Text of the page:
Here’s an ad for a toy submarine that was sold at Schoenfeld’s in 1927.

9) Cutthroat Business  Macy’s and Gimbel’s were the two biggest department stores in Herald Square and one of New York’s best known rivalries. “Would Macy’s tell Gimbels?” was a popular expression of the time, expressing the fierce secrecy in sales and marketing practices.  In Miracle, after Macy’s embraces Kringle’s policy of recommending items for sale at other stores, Gimbals tries to one-up their rival by adhering to the same policy and spread it to their stores across the country.

According to Gimbels lore, the company chairman Bernard Gimbel was asked to take the role of Kringle in Miracle. (I personally find this very hard to believe.)  Such a request would not have been made of Macy’s founder Rowland Hussey Macy as he had died almost 70 years before.

Below: Gimbels Department Store in Harold Square, taken in 1915, from the vantage of the Marbridge Building (Photo by the Wurts Brothers, courtesy Museum of City of New York)

10) Home Away From Home  When not at the North Pole, Kris Kringle resides at Brooks Memorial Home for the Aged at 126 Maplewood Dr, Great Neck, Long Island.  That’s a real address although you won’t find the grand exterior that was used in the film. Why would they put Kringle in a nursing home in Great Neck?  Perhaps it was a literary illusion to another great New York City fictional tale — Great Neck is called West Egg in The Great Gatsby, written only twenty-two years previous.

11) Santa Gets It Wrong Kringle is taken in for a psychological evaluation to prove his competence.  He’s fully prepared, of course, seeing as he’s frequently accused of being crazy.

He rattles off a list of questions that might be thrown his direction during the mental examination.  The trickiest?  “Who was the vice president under John Quincy Adams? Daniel D Tompkins. And I’ll bet your Mr Sawyer doesn’t know that!”

Tompkins was a great many things in his day.  Today he’s the namesake of Tompkins Square Park and Tompkinsville, Staten Island. But one thing he was not — he was never vice president under John Quincy Adams.  That was John C. Calhoun. Tompkins served under President James Monroe.

So what accounts for this obvious error? Is it a true gaffe or an insight into Kringle’s character? Maybe he was crazy! Or just in need of an encyclopedia.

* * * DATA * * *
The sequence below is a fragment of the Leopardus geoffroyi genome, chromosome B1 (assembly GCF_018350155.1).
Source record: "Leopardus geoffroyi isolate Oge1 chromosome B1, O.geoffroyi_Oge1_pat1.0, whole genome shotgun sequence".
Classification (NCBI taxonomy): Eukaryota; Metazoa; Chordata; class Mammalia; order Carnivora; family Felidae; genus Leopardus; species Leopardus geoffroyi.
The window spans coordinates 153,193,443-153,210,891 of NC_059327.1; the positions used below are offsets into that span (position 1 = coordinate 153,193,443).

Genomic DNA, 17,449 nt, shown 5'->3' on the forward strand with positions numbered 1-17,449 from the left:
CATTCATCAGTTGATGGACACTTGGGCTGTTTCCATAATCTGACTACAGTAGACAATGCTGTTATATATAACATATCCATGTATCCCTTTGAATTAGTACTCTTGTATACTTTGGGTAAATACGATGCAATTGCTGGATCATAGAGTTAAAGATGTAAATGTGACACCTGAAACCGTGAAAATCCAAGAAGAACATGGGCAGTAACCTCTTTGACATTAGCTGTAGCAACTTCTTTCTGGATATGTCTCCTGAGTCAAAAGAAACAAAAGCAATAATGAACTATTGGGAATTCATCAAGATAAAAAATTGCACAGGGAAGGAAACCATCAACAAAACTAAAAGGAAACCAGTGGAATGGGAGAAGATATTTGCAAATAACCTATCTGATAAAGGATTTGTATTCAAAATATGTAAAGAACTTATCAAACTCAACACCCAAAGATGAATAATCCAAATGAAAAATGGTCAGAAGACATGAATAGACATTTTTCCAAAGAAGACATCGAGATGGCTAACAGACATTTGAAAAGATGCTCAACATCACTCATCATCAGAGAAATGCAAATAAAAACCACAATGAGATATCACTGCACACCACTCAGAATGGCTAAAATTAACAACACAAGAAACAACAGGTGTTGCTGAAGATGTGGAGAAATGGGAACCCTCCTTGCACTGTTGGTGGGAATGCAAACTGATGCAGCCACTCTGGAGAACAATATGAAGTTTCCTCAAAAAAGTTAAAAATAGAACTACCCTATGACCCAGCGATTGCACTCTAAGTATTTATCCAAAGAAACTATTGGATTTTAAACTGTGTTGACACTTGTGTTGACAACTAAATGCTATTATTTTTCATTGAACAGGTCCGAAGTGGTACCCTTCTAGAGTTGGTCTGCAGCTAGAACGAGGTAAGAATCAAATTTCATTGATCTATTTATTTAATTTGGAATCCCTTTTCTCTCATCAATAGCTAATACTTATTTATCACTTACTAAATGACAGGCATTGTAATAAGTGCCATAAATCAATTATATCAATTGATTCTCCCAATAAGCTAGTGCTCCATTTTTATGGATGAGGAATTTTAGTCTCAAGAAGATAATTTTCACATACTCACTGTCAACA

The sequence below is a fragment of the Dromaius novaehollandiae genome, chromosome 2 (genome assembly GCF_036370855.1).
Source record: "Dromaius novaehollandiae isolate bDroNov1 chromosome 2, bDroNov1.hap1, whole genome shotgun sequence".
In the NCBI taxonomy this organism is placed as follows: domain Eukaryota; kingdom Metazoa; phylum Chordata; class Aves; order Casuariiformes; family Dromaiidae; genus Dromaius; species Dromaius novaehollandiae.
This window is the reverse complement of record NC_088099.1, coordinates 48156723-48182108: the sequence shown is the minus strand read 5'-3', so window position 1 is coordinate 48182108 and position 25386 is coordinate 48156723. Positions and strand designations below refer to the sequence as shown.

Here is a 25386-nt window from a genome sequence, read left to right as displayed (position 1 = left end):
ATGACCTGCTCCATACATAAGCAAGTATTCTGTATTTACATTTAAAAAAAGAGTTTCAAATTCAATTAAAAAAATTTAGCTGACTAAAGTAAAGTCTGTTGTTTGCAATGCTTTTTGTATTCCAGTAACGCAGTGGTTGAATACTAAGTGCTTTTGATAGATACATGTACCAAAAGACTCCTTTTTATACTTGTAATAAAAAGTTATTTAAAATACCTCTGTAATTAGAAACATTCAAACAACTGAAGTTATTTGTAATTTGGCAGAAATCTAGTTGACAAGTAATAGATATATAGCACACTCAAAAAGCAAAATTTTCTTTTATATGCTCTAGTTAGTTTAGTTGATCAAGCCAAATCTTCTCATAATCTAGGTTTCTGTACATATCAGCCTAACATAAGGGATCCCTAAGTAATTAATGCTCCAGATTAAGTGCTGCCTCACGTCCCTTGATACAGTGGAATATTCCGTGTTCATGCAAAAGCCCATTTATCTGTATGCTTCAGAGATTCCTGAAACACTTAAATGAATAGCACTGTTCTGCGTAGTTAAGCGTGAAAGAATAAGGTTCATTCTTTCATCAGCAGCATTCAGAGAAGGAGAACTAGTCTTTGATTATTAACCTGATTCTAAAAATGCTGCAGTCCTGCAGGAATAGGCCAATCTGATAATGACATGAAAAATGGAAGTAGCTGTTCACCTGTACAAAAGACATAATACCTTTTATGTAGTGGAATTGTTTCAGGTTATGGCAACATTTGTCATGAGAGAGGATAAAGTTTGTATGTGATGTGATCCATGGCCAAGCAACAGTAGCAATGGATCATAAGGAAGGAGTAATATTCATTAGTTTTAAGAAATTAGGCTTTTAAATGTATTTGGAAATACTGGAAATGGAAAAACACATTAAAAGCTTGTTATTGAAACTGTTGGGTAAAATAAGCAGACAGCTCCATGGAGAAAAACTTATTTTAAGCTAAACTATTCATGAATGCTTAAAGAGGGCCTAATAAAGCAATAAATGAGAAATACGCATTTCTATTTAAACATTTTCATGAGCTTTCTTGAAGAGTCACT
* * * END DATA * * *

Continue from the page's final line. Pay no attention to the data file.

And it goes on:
By the way, the psychiatrist Sawyer is taking his examination cues from a 1946 book called Mastering Your Nerves: How To Relax Through Action.

12) Working Delusion  The handsome Doctor Pierce from the Brooks Memorial Home is sure the old man is suffering from a deeply held delusion.  But so what?

“Why there are thousands of people walking around with similar delusions, living perfectly normal lives in every other respect. A famous example is that fellow — I cant think of his name — but for years he’s insisted he’s a Russian prince. He owns a famous restaurant in Hollywood and is a highly respected citizen.”

Pierce is referencing an actual person named Michael Romanoff (at right), a noted ‘professional imposter’, who once walked the streets of New York City claiming he was Prince Michael Dimitri Alexandrovich Obolensky-Romanoff, nephew of Tsar Nicholas II.

In 1941 he opened the restaurant Romanoff’s in Los Angeles on North Rodeo Drive, enjoying newly found success in a town noted for its impostors.  The famous photograph of Sophia Loren and Jayne Mansfield is taken at Romanoff’s.

13) Martini Time! In a delightfully throw-away scene, Shellhammer, the head of Macy’s toy department, tries to convince his wife to let Kringle stay at their home.  In order to get her to agree, he gets her wasted on martinis.  “We always have martinis before dinner.  I’ll make them double-strength tonight.”

We have Prohibition to thank for martini hour in many American homes.  Driving alcohol consumption into private dwellings, the cocktail hour was firmly entrenched by the 1930s.  It was properly solidified by the world’s most famous martini drinker after James Bond — Franklin Delano Roosevelt. “Before dinner we usually had martini cocktails made by the President’s own hands,” said one cabinet member.  Many remembered that Roosevelt made very, very bad martinis, preferring to enhance them with a few drops of absinthe.

At right: A festive Gimbels ad which ran in the New York Times in 1946

14) Advertising Blitz Macy’s fully embraces the altruistic policy of directing shoppers to other stores if they are looking for an item that is not stocked. In a montage, we get to see some of the other department stores benefiting from Macy’s new rules — Bloomingdales, Hearn’s, Gimbels, Stern’s and McCreery’s. 

These stores were situated very close to one another during the 1940s and had followed each other up the island of Manhattan, beginning their existence in lower Manhattan, then moving to Ladies Mile in the late 19th century, then to Midtown by the new century.  For instance, Hearn’s went from Broadway and 8th Street, then to 14th Street between Fifth and Sixth Avenue (very near Macy’s old home).

McCreery’s made its Ladies Mile home at Sixth Avenue and 23rd Street.  Today it’s occupied by another building with a Best Buy on the bottom floor.  It later moved to 34th Street and Fifth Avenue.

For more information about the department store scene, check out our podcast on Ladies Mile.

15) Vintage Lunch  We see Alfred and Kris Kringle in another space for Macy’s employee’s — the cafeteria.  This was obviously filmed on location as evidenced by this picture of the cafeteria from 1948 (photo by Nina Leen):